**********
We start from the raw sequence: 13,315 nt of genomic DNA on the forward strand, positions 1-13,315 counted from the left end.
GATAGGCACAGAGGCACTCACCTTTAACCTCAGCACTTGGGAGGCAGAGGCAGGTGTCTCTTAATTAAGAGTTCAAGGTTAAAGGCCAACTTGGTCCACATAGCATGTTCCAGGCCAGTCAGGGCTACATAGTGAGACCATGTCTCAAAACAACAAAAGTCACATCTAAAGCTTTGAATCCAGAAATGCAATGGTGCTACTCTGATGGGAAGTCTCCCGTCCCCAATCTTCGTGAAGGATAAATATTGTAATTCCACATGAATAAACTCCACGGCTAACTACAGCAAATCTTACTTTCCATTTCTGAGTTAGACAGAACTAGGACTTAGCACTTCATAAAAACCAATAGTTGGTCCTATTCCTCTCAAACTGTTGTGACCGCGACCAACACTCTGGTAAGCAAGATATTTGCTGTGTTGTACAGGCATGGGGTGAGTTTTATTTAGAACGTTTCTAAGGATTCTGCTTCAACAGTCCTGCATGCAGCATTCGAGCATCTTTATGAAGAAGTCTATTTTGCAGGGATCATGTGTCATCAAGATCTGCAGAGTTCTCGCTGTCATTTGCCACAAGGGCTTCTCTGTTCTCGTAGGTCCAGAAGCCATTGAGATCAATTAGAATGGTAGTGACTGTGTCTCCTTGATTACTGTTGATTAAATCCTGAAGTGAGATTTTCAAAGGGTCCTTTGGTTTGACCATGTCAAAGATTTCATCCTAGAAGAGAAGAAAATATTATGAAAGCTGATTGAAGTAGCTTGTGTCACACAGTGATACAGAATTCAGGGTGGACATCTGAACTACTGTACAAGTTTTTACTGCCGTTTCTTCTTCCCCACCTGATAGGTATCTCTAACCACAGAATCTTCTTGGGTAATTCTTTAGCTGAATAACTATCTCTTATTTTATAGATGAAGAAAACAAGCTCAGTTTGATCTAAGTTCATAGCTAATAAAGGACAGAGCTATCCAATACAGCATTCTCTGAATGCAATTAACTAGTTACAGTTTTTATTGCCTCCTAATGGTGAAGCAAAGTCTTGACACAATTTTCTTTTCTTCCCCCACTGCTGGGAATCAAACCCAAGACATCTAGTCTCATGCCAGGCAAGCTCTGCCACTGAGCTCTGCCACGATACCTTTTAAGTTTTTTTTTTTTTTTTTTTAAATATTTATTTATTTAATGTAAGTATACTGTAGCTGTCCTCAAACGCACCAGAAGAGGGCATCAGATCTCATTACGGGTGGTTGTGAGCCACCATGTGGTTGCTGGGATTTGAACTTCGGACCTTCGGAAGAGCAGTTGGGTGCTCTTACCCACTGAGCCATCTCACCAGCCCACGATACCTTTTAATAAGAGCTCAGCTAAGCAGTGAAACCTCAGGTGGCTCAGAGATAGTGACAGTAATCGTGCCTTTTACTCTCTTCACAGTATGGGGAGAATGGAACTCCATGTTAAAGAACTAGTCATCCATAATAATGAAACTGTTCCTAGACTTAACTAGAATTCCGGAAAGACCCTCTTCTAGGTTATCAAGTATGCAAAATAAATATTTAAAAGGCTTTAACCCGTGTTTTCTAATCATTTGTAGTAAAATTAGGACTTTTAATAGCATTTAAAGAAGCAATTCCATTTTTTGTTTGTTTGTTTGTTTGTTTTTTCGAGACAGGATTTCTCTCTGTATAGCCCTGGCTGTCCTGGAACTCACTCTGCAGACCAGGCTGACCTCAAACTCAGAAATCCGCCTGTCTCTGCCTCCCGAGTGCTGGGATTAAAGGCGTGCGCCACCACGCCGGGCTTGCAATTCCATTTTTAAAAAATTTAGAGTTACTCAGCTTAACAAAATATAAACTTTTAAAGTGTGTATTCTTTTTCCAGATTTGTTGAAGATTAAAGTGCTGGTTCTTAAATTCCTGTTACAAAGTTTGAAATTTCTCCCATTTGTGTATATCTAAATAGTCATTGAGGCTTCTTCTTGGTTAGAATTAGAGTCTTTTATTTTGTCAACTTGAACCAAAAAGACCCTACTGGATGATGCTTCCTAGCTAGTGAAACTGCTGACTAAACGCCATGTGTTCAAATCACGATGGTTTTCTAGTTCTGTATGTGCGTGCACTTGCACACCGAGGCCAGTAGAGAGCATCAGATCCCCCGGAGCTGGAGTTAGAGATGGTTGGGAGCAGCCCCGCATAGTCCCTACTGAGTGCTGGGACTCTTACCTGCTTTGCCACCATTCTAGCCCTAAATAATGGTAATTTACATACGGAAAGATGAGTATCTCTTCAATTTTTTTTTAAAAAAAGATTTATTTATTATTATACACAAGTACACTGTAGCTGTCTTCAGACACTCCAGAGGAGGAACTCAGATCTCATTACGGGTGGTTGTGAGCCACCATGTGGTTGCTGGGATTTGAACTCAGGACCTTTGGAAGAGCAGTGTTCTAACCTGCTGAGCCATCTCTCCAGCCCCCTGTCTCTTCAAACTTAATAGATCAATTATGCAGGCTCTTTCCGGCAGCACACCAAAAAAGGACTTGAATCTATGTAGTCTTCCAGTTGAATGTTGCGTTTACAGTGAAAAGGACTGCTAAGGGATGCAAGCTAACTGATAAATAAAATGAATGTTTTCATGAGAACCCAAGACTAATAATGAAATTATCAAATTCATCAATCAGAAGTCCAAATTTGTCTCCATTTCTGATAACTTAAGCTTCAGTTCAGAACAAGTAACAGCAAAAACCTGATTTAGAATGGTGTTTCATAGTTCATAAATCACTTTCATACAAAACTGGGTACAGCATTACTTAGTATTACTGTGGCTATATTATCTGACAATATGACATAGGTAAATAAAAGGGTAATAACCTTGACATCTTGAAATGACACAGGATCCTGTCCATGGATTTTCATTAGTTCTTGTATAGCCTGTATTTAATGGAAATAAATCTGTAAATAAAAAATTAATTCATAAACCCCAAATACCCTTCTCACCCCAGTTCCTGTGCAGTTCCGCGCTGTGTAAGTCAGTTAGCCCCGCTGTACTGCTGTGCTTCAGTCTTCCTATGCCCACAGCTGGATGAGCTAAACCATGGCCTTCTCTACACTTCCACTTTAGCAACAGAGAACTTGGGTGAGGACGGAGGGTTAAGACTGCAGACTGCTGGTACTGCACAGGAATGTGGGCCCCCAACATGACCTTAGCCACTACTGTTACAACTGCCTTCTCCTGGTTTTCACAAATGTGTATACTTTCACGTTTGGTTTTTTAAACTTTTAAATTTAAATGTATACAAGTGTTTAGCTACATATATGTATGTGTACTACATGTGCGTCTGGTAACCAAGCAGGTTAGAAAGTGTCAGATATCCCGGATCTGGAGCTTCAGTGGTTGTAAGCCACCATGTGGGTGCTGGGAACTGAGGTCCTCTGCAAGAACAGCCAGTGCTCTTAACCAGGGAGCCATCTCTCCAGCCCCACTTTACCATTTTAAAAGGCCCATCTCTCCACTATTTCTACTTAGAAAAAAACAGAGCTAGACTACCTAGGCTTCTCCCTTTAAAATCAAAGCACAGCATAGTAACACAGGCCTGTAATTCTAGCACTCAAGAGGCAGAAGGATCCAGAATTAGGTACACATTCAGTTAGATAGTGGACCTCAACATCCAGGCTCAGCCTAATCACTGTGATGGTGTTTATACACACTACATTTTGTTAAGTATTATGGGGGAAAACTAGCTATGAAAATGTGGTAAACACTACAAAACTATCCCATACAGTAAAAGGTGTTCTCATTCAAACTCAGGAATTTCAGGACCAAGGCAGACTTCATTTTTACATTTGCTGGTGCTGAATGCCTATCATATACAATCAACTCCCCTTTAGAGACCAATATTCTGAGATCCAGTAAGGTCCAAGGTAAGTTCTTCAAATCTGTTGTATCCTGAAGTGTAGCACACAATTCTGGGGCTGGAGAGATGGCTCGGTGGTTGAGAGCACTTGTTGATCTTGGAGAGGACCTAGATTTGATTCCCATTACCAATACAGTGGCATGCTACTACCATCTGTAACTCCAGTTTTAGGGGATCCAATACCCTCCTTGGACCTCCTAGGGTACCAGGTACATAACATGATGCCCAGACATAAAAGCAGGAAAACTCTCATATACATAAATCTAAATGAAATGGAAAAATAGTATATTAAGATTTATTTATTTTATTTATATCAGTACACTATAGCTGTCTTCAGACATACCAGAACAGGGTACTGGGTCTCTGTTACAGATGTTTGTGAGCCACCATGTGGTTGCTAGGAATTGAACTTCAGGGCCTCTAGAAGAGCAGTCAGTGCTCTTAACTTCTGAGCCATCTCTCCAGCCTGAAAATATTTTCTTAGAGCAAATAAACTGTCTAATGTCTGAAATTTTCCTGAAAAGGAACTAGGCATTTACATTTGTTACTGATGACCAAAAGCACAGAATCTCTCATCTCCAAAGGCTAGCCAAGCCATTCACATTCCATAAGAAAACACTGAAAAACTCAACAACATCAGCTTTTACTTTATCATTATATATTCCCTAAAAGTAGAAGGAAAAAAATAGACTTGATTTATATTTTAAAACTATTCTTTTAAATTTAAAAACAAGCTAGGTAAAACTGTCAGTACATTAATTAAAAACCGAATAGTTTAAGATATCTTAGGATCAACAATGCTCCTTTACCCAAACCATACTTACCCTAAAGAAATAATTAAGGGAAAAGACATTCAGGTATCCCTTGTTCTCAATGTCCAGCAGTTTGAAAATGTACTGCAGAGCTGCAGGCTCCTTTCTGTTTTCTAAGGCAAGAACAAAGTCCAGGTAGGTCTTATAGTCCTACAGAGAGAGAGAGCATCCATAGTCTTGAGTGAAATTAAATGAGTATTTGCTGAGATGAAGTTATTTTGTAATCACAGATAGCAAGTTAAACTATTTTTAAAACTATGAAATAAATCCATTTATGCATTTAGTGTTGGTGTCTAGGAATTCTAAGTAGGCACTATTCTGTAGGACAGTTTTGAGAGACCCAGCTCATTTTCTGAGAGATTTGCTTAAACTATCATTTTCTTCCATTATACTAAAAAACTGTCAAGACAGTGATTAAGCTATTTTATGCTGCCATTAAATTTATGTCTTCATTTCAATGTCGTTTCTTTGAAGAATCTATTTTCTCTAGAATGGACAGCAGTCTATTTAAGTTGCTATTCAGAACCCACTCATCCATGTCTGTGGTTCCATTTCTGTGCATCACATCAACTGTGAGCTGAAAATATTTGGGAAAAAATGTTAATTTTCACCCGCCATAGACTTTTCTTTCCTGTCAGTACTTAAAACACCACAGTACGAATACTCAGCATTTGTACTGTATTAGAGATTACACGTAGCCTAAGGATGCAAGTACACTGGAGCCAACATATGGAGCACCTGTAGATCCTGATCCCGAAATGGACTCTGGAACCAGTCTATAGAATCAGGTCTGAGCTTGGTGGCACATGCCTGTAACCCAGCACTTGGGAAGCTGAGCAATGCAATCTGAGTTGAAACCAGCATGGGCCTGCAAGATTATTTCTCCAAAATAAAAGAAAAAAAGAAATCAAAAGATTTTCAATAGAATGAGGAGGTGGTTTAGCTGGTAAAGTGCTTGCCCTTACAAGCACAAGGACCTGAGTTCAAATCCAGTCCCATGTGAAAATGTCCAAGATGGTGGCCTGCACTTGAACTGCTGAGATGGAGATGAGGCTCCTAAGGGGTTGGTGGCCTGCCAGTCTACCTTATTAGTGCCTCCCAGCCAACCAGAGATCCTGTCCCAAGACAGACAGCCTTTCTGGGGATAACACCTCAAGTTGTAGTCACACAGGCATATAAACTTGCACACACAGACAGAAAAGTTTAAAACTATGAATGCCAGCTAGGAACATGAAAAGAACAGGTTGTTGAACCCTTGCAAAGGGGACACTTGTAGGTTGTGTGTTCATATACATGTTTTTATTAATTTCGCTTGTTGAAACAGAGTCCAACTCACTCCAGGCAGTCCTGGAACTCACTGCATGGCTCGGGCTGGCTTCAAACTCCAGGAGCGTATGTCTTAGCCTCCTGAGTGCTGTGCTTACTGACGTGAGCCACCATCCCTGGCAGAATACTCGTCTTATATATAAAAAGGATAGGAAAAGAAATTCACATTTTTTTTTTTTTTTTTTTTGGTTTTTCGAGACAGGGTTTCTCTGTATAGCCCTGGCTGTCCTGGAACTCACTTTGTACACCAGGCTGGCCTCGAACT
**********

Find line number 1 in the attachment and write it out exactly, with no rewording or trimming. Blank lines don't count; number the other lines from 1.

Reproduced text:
We start from the raw sequence: 13,315 nt of genomic DNA on the forward strand, positions 1-13,315 counted from the left end.